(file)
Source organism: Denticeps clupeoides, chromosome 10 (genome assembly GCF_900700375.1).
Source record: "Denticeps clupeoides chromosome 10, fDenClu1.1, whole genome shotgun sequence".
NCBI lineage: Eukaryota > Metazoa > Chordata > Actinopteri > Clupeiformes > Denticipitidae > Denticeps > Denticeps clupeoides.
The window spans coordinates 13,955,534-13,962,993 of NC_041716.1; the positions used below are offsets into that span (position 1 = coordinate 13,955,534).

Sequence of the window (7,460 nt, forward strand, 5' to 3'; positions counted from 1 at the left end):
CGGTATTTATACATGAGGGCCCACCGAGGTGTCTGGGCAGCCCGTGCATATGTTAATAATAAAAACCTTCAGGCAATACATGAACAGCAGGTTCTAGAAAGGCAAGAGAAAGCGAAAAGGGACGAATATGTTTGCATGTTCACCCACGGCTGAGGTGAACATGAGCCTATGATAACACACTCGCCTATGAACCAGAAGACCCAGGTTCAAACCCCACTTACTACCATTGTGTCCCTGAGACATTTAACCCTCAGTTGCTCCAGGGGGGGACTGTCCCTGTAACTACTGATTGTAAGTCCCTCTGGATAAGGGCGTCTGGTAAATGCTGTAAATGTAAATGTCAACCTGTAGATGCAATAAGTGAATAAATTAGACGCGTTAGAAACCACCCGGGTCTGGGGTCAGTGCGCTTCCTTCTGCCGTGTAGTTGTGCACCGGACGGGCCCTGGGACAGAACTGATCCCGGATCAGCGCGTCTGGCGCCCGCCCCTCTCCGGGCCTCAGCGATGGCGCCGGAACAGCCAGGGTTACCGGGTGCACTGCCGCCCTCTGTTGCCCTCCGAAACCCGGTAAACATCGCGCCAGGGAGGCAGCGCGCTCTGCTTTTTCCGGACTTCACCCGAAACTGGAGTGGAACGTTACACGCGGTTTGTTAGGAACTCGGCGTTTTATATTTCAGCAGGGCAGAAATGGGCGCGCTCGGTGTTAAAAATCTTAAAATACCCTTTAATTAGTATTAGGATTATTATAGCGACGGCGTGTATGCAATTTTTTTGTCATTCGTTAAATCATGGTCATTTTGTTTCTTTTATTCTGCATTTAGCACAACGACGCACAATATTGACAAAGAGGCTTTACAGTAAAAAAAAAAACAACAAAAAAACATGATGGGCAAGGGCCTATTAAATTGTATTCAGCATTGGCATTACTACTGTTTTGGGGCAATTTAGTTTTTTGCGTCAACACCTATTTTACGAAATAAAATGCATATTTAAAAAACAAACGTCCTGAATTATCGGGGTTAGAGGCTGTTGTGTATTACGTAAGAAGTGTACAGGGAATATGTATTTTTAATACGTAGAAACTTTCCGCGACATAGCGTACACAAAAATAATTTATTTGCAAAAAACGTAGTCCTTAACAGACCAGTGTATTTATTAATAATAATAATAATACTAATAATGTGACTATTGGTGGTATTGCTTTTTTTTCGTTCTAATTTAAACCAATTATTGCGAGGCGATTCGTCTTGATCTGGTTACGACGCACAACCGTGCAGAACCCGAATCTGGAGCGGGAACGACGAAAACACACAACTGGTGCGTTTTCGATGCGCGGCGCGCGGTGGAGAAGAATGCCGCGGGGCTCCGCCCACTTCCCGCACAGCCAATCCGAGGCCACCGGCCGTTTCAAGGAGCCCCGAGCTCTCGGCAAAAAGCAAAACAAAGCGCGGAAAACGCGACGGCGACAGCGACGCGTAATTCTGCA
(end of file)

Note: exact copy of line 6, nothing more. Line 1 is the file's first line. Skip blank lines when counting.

CGGTATTTATACATGAGGGCCCACCGAGGTGTCTGGGCAGCCCGTGCATATGTTAATAATAAAAACCTTCAGGCAATACATGAACAGCAGGTTCTAGAAAGGCAAGAGAAAGCGAAAAGGGACGAATATGTTTGCATGTTCACCCACGGCTGAGGTGAACATGAGCCTATGATAACACACTCGCCTATGAACCAGAAGACCCAGGTTCAAACCCCACTTACTACCATTGTGTCCCTGAGACATTTAACCCTCAGTTGCTCCAGGGGGGGACTGTCCCTGTAACTACTGATTGTAAGTCCCTCTGGATAAGGGCGTCTGGTAAATGCTGTAAATGTAAATGTCAACCTGTAGATGCAATAAGTGAATAAATTAGACGCGTTAGAAACCACCCGGGTCTGGGGTCAGTGCGCTTCCTTCTGCCGTGTAGTTGTGCACCGGACGGGCCCTGGGACAGAACTGATCCCGGATCAGCGCGTCTGGCGCCCGCCCCTCTCCGGGCCTCAGCGATGGCGCCGGAACAGCCAGGGTTACCGGGTGCACTGCCGCCCTCTGTTGCCCTCCGAAACCCGGTAAACATCGCGCCAGGGAGGCAGCGCGCTCTGCTTTTTCCGGACTTCACCCGAAACTGGAGTGGAACGTTACACGCGGTTTGTTAGGAACTCGGCGTTTTATATTTCAGCAGGGCAGAAATGGGCGCGCTCGGTGTTAAAAATCTTAAAATACCCTTTAATTAGTATTAGGATTATTATAGCGACGGCGTGTATGCAATTTTTTTGTCATTCGTTAAATCATGGTCATTTTGTTTCTTTTATTCTGCATTTAGCACAACGACGCACAATATTGACAAAGAGGCTTTACAGTAAAAAAAAAAACAACAAAAAAACATGATGGGCAAGGGCCTATTAAATTGTATTCAGCATTGGCATTACTACTGTTTTGGGGCAATTTAGTTTTTTGCGTCAACACCTATTTTACGAAATAAAATGCATATTTAAAAAACAAACGTCCTGAATTATCGGGGTTAGAGGCTGTTGTGTATTACGTAAGAAGTGTACAGGGAATATGTATTTTTAATACGTAGAAACTTTCCGCGACATAGCGTACACAAAAATAATTTATTTGCAAAAAACGTAGTCCTTAACAGACCAGTGTATTTATTAATAATAATAATAATACTAATAATGTGACTATTGGTGGTATTGCTTTTTTTTCGTTCTAATTTAAACCAATTATTGCGAGGCGATTCGTCTTGATCTGGTTACGACGCACAACCGTGCAGAACCCGAATCTGGAGCGGGAACGACGAAAACACACAACTGGTGCGTTTTCGATGCGCGGCGCGCGGTGGAGAAGAATGCCGCGGGGCTCCGCCCACTTCCCGCACAGCCAATCCGAGGCCACCGGCCGTTTCAAGGAGCCCCGAGCTCTCGGCAAAAAGCAAAACAAAGCGCGGAAAACGCGACGGCGACAGCGACGCGTAATTCTGCA